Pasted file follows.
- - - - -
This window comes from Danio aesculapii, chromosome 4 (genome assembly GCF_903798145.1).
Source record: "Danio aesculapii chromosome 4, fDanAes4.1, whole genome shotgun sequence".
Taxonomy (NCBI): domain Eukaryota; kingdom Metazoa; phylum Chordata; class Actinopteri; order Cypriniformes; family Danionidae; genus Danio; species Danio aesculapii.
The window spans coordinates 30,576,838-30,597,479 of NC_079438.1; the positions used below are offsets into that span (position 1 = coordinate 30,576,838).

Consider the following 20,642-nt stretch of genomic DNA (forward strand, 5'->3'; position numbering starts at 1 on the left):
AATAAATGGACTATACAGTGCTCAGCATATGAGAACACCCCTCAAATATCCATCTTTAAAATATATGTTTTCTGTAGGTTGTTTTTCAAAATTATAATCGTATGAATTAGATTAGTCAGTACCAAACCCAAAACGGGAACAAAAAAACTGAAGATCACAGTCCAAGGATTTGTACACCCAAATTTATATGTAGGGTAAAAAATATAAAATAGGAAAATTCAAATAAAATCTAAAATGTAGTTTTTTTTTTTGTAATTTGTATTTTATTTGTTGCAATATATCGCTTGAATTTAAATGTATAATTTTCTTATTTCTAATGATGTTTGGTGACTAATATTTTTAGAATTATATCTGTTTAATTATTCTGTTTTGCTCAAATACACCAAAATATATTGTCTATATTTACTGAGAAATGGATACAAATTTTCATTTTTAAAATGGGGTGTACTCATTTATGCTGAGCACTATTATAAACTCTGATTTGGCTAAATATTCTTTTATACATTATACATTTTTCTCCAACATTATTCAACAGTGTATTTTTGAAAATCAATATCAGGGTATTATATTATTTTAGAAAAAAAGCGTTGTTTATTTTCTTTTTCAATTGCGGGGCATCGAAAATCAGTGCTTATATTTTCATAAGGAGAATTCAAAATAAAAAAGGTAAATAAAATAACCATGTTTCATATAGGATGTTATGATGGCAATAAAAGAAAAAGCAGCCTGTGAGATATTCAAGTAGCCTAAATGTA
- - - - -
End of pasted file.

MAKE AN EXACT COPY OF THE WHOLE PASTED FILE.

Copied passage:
This window comes from Danio aesculapii, chromosome 4 (genome assembly GCF_903798145.1).
Source record: "Danio aesculapii chromosome 4, fDanAes4.1, whole genome shotgun sequence".
Taxonomy (NCBI): domain Eukaryota; kingdom Metazoa; phylum Chordata; class Actinopteri; order Cypriniformes; family Danionidae; genus Danio; species Danio aesculapii.
The window spans coordinates 30,576,838-30,597,479 of NC_079438.1; the positions used below are offsets into that span (position 1 = coordinate 30,576,838).

Consider the following 20,642-nt stretch of genomic DNA (forward strand, 5'->3'; position numbering starts at 1 on the left):
AATAAATGGACTATACAGTGCTCAGCATATGAGAACACCCCTCAAATATCCATCTTTAAAATATATGTTTTCTGTAGGTTGTTTTTCAAAATTATAATCGTATGAATTAGATTAGTCAGTACCAAACCCAAAACGGGAACAAAAAAACTGAAGATCACAGTCCAAGGATTTGTACACCCAAATTTATATGTAGGGTAAAAAATATAAAATAGGAAAATTCAAATAAAATCTAAAATGTAGTTTTTTTTTTTGTAATTTGTATTTTATTTGTTGCAATATATCGCTTGAATTTAAATGTATAATTTTCTTATTTCTAATGATGTTTGGTGACTAATATTTTTAGAATTATATCTGTTTAATTATTCTGTTTTGCTCAAATACACCAAAATATATTGTCTATATTTACTGAGAAATGGATACAAATTTTCATTTTTAAAATGGGGTGTACTCATTTATGCTGAGCACTATTATAAACTCTGATTTGGCTAAATATTCTTTTATACATTATACATTTTTCTCCAACATTATTCAACAGTGTATTTTTGAAAATCAATATCAGGGTATTATATTATTTTAGAAAAAAAGCGTTGTTTATTTTCTTTTTCAATTGCGGGGCATCGAAAATCAGTGCTTATATTTTCATAAGGAGAATTCAAAATAAAAAAGGTAAATAAAATAACCATGTTTCATATAGGATGTTATGATGGCAATAAAAGAAAAAGCAGCCTGTGAGATATTCAAGTAGCCTAAATGTA